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How Will Recreational Marijuana Impact Local Teenagers?

Marci Krivonen

Now that recreational marijuana is legal for adults 21 and older, some parents of young kids are concerned. Law enforcement and school officials say legalization has led many kids to see marijuana as benign.  Some parents also fear with legal pot now for sale, it will be easier for their kids to get. Aspen Public Radio's Marci Krivonen reports.

Parent Jillian Livingston’s son is preparing to enter high school next year.

"I feel like there’s a lot of questions. I feel like he is in the middle of this new evolution and I think that we have to be educated," she said.

Last week Livingston and about 70 other people packed into a classroom at the Aspen High School. There to answer questions was a panel including a child psychiatrist, the director of a non profit for troubled youth, a school resource officer and other experts.

"Hi, my name’s “Huff.” It’s actually Paul Hufnagle, but it’s a lot easier to say “Huff” and it’s easier for the kids."

Paul Hufnagle works for the Pitkin County Sheriff’s Office and at the Aspen school campus. He says kids’ attitudes about marijuana appear to be changing.

"They’re already saying, well, if the voters voted for it and we were the number two county in the state to pass marijuana, it’s got to be okay," he said.

Panelist Michael Connolly works with kids at the high school as part of his non profit, Valley Partnership for Drug Prevention. 

"The concern that I have and that’s shared by a lot of folks in the community is we’re hearing kids say that marijuana’s not dangerous, marijuana’s safer than alcohol, marijuana’s healthier than alcohol, things like that," he said.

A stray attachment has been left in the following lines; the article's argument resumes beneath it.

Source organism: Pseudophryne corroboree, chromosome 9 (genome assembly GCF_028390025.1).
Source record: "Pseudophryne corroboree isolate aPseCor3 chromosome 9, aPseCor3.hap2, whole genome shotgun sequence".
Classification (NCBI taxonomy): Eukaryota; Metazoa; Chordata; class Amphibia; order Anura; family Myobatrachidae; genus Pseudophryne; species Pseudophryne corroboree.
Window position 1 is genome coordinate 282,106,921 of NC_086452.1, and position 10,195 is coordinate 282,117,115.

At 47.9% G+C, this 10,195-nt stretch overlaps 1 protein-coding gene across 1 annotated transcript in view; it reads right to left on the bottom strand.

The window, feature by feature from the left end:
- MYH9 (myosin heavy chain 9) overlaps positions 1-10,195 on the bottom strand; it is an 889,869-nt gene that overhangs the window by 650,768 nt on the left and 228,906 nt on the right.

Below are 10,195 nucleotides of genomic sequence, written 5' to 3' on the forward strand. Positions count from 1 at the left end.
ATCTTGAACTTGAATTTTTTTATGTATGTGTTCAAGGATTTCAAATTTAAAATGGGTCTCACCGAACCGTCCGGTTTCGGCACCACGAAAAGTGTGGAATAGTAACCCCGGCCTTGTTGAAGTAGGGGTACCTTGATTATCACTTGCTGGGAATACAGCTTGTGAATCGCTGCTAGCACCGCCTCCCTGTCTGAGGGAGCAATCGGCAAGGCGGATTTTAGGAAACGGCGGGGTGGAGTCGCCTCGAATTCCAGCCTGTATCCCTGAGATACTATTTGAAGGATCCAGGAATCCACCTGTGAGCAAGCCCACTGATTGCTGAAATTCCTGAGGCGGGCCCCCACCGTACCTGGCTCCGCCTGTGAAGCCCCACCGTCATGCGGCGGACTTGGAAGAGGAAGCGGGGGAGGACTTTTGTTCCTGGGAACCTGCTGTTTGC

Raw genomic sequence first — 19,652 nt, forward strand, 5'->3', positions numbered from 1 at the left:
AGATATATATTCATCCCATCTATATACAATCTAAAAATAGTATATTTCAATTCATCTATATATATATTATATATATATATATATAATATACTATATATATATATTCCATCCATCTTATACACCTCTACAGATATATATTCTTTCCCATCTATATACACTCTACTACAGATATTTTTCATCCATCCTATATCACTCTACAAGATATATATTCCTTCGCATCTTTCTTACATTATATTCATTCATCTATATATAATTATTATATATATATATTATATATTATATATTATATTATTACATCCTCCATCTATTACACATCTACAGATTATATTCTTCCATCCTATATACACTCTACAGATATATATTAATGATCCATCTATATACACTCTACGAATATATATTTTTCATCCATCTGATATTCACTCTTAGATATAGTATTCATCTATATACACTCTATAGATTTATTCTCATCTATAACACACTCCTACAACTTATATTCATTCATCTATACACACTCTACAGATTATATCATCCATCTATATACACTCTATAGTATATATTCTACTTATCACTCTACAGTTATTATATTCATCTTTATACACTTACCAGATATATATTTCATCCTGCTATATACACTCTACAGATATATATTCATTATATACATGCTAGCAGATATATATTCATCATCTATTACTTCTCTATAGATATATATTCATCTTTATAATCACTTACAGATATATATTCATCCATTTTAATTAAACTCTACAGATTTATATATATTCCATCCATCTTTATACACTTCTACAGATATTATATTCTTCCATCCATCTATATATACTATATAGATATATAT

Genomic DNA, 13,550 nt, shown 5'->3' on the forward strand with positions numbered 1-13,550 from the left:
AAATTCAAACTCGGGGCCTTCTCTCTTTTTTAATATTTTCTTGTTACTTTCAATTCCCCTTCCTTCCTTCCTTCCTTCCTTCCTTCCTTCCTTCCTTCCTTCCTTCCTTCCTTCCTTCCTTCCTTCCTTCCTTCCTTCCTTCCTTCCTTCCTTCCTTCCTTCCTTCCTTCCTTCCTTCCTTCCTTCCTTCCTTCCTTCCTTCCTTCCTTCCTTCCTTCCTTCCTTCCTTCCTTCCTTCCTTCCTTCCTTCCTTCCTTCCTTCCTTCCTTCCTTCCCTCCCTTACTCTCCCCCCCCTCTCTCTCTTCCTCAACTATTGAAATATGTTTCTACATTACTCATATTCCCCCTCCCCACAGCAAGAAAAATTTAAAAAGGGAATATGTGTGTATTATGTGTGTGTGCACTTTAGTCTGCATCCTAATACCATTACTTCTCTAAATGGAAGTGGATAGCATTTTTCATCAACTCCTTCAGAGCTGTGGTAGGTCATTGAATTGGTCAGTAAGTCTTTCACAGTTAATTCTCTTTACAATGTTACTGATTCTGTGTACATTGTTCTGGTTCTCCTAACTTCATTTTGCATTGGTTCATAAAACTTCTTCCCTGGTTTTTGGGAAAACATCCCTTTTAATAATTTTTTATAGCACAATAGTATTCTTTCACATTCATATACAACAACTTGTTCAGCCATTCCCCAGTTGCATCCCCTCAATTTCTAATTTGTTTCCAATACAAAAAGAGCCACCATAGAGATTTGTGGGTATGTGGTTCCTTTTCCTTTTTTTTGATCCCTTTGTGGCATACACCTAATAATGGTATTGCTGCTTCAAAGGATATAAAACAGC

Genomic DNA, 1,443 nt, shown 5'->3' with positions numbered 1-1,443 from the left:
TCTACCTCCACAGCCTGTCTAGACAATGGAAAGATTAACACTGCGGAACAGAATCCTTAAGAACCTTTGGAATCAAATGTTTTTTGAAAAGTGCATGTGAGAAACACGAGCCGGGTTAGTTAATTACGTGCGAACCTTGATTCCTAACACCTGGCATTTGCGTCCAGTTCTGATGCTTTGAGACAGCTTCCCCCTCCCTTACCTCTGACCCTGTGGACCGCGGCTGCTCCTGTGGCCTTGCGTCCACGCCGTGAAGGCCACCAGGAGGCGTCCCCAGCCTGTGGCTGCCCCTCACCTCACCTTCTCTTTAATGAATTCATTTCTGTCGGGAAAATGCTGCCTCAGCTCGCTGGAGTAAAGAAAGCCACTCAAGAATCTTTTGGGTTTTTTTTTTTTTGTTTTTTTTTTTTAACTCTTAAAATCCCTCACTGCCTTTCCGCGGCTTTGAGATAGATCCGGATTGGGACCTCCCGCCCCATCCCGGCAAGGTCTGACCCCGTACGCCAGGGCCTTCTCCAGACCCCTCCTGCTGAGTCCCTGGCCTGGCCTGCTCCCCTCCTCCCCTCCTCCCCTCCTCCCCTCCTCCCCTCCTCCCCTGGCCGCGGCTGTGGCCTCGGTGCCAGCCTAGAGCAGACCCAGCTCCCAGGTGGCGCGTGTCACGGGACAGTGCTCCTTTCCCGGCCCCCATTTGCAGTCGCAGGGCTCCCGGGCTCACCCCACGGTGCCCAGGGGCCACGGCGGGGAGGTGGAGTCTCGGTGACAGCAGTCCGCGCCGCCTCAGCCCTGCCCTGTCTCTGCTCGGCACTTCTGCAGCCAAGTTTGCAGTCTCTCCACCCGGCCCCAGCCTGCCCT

He worries about adverse health consequences for young users.  

He’s not alone. Dr. Jonathan Birnkrant told the parents that marijuana is not a healthy substance for young children whose brains are developing.

"There are studies out that have shown that use of marijuana in the hippocampus. The THC accellerates cell death," Birnkrant said.

Marijuana is has been a problem at Aspen High. A survey last year found the rate of Aspen High School twelfth graders who used marijuana in the previous month was nearly double the national average. 41 percent of the 12th graders in Aspen said they used pot.

The Valley Partnership for Drug Prevention is trying to bring that rate down. Mike Connolly says one way is by highlighting kids who don’t smoke. And, he says, there are many.

"We hear words like ‘everybody’s doing it!’ And, that’s not the case. Most kids are making healthy decisions."

Studies show, Connolly says, if you can get the perception close to the reality, use will go down.

"So, what we want to do is roll out the red carpet for those kids who are making healthy decisions to continue making healthy decisions. For kids on the fence who are between maybe going one way or the other, we provide them with the information, and we hope they make good decisions."

Still, his data shows marijuana use declining at Aspen High until last year, when there was a slight uptick. It remains to be seen whether retail marijuana will have an impact. Just like alcohol, it’s only available for adults 21 and older.

Aspen attorney Lauren Maytin is a board member for the group Colorado NORML. With recreational pot, she says more marijuana will be available, so education is key.

"I do think there’s an increase of the substance and we have to be more proactive in educating our children in proper choices," she said.

Back in the classroom, the panel discussion is wrapping up. Parent Jillian Livingston says she’s unsure how recreational marijuana will impact teenagers.

"I think a big theory that parents have is that it’s always been there and the children are always going to be able to get it, and having it be legal isn’t going to change much," she said.

Still, she plans to educate herself so she says, can protect her children and share her knowledge with other parents. She’s planning to blog about what she learned at the panel discussion.

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